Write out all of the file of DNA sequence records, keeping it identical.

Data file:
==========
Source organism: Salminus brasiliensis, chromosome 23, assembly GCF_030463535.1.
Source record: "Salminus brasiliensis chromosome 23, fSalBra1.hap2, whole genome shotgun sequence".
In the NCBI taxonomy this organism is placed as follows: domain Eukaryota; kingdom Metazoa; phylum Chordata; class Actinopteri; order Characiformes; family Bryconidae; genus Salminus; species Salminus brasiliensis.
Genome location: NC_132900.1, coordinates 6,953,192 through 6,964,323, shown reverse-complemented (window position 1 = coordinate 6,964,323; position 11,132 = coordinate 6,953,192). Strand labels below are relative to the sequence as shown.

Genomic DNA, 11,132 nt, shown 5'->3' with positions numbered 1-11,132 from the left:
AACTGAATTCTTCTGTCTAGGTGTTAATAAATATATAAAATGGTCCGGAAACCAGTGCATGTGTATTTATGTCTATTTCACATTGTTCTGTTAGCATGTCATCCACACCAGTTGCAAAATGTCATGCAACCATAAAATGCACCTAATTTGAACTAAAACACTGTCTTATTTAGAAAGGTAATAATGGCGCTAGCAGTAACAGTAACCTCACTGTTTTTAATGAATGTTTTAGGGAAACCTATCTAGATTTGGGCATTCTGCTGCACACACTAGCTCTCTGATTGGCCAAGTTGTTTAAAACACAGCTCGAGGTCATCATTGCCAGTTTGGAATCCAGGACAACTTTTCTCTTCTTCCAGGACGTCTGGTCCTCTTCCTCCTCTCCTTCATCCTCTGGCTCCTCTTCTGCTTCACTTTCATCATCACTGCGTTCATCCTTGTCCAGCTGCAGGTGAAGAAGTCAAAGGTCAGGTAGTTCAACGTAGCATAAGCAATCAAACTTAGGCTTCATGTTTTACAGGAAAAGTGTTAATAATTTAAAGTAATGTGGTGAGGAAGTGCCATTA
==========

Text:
Source organism: Salminus brasiliensis, chromosome 23, assembly GCF_030463535.1.
Source record: "Salminus brasiliensis chromosome 23, fSalBra1.hap2, whole genome shotgun sequence".
In the NCBI taxonomy this organism is placed as follows: domain Eukaryota; kingdom Metazoa; phylum Chordata; class Actinopteri; order Characiformes; family Bryconidae; genus Salminus; species Salminus brasiliensis.
Genome location: NC_132900.1, coordinates 6,953,192 through 6,964,323, shown reverse-complemented (window position 1 = coordinate 6,964,323; position 11,132 = coordinate 6,953,192). Strand labels below are relative to the sequence as shown.

Genomic DNA, 11,132 nt, shown 5'->3' with positions numbered 1-11,132 from the left:
AACTGAATTCTTCTGTCTAGGTGTTAATAAATATATAAAATGGTCCGGAAACCAGTGCATGTGTATTTATGTCTATTTCACATTGTTCTGTTAGCATGTCATCCACACCAGTTGCAAAATGTCATGCAACCATAAAATGCACCTAATTTGAACTAAAACACTGTCTTATTTAGAAAGGTAATAATGGCGCTAGCAGTAACAGTAACCTCACTGTTTTTAATGAATGTTTTAGGGAAACCTATCTAGATTTGGGCATTCTGCTGCACACACTAGCTCTCTGATTGGCCAAGTTGTTTAAAACACAGCTCGAGGTCATCATTGCCAGTTTGGAATCCAGGACAACTTTTCTCTTCTTCCAGGACGTCTGGTCCTCTTCCTCCTCTCCTTCATCCTCTGGCTCCTCTTCTGCTTCACTTTCATCATCACTGCGTTCATCCTTGTCCAGCTGCAGGTGAAGAAGTCAAAGGTCAGGTAGTTCAACGTAGCATAAGCAATCAAACTTAGGCTTCATGTTTTACAGGAAAAGTGTTAATAATTTAAAGTAATGTGGTGAGGAAGTGCCATTA